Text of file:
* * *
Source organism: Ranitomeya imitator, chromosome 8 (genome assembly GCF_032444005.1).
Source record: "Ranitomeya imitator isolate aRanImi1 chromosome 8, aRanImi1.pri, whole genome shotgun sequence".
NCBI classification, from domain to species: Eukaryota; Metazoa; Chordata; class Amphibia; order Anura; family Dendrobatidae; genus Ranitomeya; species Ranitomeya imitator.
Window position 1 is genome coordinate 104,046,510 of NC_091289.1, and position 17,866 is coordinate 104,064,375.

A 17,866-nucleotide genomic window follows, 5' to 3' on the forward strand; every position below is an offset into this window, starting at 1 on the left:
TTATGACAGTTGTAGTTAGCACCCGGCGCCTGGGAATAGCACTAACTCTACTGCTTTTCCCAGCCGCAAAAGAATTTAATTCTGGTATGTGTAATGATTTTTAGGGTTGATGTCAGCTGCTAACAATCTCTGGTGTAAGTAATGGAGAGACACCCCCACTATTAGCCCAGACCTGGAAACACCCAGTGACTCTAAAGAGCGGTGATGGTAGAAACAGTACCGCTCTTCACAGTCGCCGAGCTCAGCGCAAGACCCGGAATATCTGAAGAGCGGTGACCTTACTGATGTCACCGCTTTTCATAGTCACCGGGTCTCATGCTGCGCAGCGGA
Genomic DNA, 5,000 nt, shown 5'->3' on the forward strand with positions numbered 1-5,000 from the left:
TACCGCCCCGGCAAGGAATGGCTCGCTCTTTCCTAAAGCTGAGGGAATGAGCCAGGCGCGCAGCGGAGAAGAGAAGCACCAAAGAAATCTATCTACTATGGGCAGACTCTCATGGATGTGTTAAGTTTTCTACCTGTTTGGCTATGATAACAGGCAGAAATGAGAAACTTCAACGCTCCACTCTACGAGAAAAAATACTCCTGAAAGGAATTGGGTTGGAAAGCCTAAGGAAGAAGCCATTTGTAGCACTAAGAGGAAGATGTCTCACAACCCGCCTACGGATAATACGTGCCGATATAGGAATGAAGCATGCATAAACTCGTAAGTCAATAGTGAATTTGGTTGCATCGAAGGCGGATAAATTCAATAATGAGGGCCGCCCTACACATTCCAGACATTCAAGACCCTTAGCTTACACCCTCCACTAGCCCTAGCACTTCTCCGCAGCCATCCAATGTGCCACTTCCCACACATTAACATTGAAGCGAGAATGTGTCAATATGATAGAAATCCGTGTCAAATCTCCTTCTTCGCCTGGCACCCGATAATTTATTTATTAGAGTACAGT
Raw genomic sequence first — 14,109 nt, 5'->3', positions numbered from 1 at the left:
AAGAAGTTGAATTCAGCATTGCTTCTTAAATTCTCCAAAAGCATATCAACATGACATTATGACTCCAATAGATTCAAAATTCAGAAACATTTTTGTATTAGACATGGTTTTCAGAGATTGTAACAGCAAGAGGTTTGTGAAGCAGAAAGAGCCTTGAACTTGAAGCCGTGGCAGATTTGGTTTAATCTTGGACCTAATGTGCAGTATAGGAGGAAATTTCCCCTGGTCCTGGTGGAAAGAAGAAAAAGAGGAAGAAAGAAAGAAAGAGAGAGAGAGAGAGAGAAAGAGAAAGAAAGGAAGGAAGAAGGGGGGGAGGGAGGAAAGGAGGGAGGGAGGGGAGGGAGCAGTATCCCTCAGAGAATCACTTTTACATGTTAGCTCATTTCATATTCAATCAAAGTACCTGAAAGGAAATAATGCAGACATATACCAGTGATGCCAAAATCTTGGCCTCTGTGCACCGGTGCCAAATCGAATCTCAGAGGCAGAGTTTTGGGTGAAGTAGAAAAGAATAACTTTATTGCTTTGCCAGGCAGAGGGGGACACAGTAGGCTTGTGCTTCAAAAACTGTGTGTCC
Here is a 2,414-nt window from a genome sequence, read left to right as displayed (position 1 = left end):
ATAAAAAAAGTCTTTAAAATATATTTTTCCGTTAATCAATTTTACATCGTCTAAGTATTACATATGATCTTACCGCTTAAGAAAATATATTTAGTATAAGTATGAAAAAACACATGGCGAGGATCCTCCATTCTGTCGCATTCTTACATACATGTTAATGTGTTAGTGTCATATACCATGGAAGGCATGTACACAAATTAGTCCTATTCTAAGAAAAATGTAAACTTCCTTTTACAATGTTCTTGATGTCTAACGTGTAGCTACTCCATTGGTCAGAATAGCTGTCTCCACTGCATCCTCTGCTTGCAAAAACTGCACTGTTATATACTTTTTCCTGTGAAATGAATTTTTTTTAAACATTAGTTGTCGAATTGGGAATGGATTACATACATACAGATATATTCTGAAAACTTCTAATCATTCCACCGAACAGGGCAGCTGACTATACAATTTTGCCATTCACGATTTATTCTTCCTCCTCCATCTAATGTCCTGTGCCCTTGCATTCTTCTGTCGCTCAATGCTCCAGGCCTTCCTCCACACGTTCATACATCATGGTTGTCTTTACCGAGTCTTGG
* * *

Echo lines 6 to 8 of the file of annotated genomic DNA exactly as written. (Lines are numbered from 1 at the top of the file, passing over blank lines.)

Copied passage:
TTATGACAGTTGTAGTTAGCACCCGGCGCCTGGGAATAGCACTAACTCTACTGCTTTTCCCAGCCGCAAAAGAATTTAATTCTGGTATGTGTAATGATTTTTAGGGTTGATGTCAGCTGCTAACAATCTCTGGTGTAAGTAATGGAGAGACACCCCCACTATTAGCCCAGACCTGGAAACACCCAGTGACTCTAAAGAGCGGTGATGGTAGAAACAGTACCGCTCTTCACAGTCGCCGAGCTCAGCGCAAGACCCGGAATATCTGAAGAGCGGTGACCTTACTGATGTCACCGCTTTTCATAGTCACCGGGTCTCATGCTGCGCAGCGGA
Genomic DNA, 5,000 nt, shown 5'->3' on the forward strand with positions numbered 1-5,000 from the left:
TACCGCCCCGGCAAGGAATGGCTCGCTCTTTCCTAAAGCTGAGGGAATGAGCCAGGCGCGCAGCGGAGAAGAGAAGCACCAAAGAAATCTATCTACTATGGGCAGACTCTCATGGATGTGTTAAGTTTTCTACCTGTTTGGCTATGATAACAGGCAGAAATGAGAAACTTCAACGCTCCACTCTACGAGAAAAAATACTCCTGAAAGGAATTGGGTTGGAAAGCCTAAGGAAGAAGCCATTTGTAGCACTAAGAGGAAGATGTCTCACAACCCGCCTACGGATAATACGTGCCGATATAGGAATGAAGCATGCATAAACTCGTAAGTCAATAGTGAATTTGGTTGCATCGAAGGCGGATAAATTCAATAATGAGGGCCGCCCTACACATTCCAGACATTCAAGACCCTTAGCTTACACCCTCCACTAGCCCTAGCACTTCTCCGCAGCCATCCAATGTGCCACTTCCCACACATTAACATTGAAGCGAGAATGTGTCAATATGATAGAAATCCGTGTCAAATCTCCTTCTTCGCCTGGCACCCGATAATTTATTTATTAGAGTACAGT